It has long been argued that human interactions are going along the route of networked communities. That is, we each exist in a network of relationships that are not geographically confined. Ray Oldenburg says that with the network, each of us has our own ‘personal community’. Typically our networks include those whom we met at school or university, those with whom we share a common interest, and those with whom we work. Personal choice is the winner – if we don’t like someone we can drop them from our network or move into another one. We choose who is in our community and who is not. We do not need to associate with people who share no common interest or, who we simply don’t like.
The loser, he argues, is genuine community centred around a geographic area and which includes those of all ages and from a wide variety of backgrounds.
The networker is liberated from local gossip and prejudice and is free to choose his or her friends on more rational and more personal basis than that of mere geographic proximity. Unlike the unfortunate members of the poor and working classes, the networker need not form relationships with the neighbors fate has put next door and across the way. (265)
He goes on to argue that suburban residential areas are designed (subconsciously) with this in mind, with the assumption that all someone needs to do is jump in their car to access the community in their personal networks. The losers, Oldenburg claims, are all those who aren’t young- or middle-aged adults or those who don’t have access to decent transportation. Children are a problem, as they usually don’t fit into the networked adult community and those with children similarly often have to find new networks (i.e. a new community) to go to. Just when old friends are most welcome, a new mum has to make new ones!
Based on the finding of a study by Claude Fischer in 1982, Oldenburg laments:
Children restrict the activities of their parents – of mothers far more than fathers. The advent of a child depletes the energy a parent could otherwise devote to friends… Childless adults enjoy better moods that netter morale that those with children… The more children one has, the less he or she will be able to enjoy relationships with colleagues…. The message is clear. Children are not compatible with a filler realization of personal or liberated communities. (266)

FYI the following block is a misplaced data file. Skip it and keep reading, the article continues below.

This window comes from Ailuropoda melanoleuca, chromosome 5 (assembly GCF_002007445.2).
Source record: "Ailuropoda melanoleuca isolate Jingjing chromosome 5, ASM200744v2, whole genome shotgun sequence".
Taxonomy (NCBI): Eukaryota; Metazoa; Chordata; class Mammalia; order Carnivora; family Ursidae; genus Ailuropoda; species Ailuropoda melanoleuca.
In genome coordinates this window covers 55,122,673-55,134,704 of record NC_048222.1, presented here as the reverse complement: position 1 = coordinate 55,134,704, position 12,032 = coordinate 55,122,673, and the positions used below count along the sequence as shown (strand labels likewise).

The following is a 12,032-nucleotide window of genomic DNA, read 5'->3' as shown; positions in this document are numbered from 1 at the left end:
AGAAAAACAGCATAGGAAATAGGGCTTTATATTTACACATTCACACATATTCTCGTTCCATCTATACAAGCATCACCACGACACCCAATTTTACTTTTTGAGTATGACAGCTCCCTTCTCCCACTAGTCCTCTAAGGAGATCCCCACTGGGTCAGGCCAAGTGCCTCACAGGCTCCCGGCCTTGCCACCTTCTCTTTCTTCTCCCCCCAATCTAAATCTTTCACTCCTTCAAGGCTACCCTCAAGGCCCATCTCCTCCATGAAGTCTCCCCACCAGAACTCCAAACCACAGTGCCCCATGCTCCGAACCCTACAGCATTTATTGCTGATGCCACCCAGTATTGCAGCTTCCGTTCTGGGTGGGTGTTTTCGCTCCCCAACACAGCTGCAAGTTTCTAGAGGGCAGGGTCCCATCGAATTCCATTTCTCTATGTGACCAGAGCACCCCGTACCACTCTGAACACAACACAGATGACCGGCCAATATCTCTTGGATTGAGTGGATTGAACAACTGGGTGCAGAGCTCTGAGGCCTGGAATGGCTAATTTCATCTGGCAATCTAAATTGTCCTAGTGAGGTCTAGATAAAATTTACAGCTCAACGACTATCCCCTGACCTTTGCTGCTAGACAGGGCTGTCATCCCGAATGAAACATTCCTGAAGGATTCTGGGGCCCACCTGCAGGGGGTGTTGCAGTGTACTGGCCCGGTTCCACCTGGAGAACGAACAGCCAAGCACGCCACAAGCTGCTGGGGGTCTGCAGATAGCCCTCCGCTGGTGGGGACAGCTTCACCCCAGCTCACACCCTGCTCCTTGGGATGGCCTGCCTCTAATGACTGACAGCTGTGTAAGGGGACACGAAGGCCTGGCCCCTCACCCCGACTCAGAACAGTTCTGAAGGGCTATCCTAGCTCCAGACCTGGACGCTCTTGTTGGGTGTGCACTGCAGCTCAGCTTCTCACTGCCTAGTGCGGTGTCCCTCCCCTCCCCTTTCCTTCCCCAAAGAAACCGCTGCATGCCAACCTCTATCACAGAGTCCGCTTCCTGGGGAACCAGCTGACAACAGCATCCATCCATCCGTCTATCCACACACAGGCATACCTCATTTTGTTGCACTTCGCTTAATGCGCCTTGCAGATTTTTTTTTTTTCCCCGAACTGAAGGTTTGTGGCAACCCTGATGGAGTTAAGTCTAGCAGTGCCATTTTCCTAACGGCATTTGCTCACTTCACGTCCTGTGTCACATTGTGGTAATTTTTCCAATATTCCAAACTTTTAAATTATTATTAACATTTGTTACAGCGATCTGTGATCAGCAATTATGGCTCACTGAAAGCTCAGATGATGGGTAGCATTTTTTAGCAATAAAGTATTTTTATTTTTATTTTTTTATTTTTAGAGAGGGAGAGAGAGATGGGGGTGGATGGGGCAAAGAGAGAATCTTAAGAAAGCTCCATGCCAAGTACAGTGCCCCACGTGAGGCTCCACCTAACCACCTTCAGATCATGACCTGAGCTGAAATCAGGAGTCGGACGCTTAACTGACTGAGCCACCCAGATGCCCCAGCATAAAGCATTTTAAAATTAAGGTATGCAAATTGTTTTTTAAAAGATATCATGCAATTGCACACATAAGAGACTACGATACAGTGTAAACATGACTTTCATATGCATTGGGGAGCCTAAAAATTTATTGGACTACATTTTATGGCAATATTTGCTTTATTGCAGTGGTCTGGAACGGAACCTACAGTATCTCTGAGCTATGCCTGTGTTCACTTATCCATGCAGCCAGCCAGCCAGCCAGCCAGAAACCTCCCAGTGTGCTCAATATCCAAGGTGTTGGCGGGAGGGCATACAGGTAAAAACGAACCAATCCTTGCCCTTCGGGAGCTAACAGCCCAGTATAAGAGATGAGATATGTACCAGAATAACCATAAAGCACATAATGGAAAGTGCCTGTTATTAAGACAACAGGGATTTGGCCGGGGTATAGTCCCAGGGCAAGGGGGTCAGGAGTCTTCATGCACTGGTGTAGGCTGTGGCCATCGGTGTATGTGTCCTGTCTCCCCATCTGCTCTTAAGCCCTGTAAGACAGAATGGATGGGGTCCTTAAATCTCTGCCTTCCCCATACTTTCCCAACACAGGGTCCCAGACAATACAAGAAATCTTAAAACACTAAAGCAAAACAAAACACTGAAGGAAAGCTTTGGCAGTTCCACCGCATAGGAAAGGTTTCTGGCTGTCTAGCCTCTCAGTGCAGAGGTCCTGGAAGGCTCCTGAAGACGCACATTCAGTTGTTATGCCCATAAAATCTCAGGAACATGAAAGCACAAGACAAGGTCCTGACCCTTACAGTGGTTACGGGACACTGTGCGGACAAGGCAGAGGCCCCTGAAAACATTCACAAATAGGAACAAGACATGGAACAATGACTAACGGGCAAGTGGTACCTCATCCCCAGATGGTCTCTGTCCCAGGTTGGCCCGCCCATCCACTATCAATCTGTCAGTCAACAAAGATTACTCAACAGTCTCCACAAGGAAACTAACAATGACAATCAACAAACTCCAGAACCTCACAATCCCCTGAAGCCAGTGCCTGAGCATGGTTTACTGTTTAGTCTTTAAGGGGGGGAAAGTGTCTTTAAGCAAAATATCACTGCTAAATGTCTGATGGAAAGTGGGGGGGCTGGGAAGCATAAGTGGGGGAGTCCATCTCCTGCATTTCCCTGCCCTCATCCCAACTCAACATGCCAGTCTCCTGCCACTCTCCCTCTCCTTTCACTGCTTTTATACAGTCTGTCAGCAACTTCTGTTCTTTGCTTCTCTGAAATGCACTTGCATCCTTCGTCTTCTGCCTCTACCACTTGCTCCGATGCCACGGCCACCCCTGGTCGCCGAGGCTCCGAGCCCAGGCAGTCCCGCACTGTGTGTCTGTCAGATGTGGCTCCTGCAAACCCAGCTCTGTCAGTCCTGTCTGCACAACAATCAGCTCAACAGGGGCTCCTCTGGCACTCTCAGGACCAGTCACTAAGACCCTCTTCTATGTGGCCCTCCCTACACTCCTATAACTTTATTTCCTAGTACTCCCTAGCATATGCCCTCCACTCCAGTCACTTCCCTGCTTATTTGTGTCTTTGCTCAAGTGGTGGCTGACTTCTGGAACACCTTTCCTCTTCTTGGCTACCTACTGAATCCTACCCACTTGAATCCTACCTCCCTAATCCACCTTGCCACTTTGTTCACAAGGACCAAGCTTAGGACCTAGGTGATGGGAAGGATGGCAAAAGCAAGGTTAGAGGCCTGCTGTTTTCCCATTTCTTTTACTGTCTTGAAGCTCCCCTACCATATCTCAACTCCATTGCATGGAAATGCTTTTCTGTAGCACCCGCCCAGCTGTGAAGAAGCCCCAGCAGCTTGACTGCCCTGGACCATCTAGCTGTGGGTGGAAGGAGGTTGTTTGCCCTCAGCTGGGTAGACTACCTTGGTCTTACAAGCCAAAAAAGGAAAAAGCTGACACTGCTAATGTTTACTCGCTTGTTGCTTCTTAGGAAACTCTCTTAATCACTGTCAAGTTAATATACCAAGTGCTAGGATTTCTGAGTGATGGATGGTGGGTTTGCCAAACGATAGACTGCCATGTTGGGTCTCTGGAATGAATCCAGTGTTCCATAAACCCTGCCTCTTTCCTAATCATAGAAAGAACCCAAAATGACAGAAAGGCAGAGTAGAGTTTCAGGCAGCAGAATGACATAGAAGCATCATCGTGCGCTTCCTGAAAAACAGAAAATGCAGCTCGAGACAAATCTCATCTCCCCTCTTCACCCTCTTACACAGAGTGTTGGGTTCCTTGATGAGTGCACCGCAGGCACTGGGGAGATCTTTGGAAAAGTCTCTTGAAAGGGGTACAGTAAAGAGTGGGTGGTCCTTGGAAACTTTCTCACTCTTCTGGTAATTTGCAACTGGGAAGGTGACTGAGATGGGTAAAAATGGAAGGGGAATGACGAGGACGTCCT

We have certainly seen the effects of this on new-build developments. Many of the people who live here are professional people with commuter jobs. They have friends at work and through other networks and usually use their cars to access them. However, once the first child arrives and the mum is at home on maternity leave, access to these networks is cut off. Other new-build developments in the area have reported a higher than average instance of post-natal depression due to the isolation of the new mums – people simple didn’t know many people who lived in their locality!
Many of the mums we talk to drive around town to access baby and toddler activities. From our development the Children’s centres are quite some walk away. This is why we have gone down the route we have in trying to provide activities for mums of pre-schoolers. Even then, we have found that people are willing to drive to our development to join in!.
Interesting that Ray Oldenburg, writing initially in 1989 saw and predicted the same thing in American communities.
The second part will be about adolescents having nowhere to go.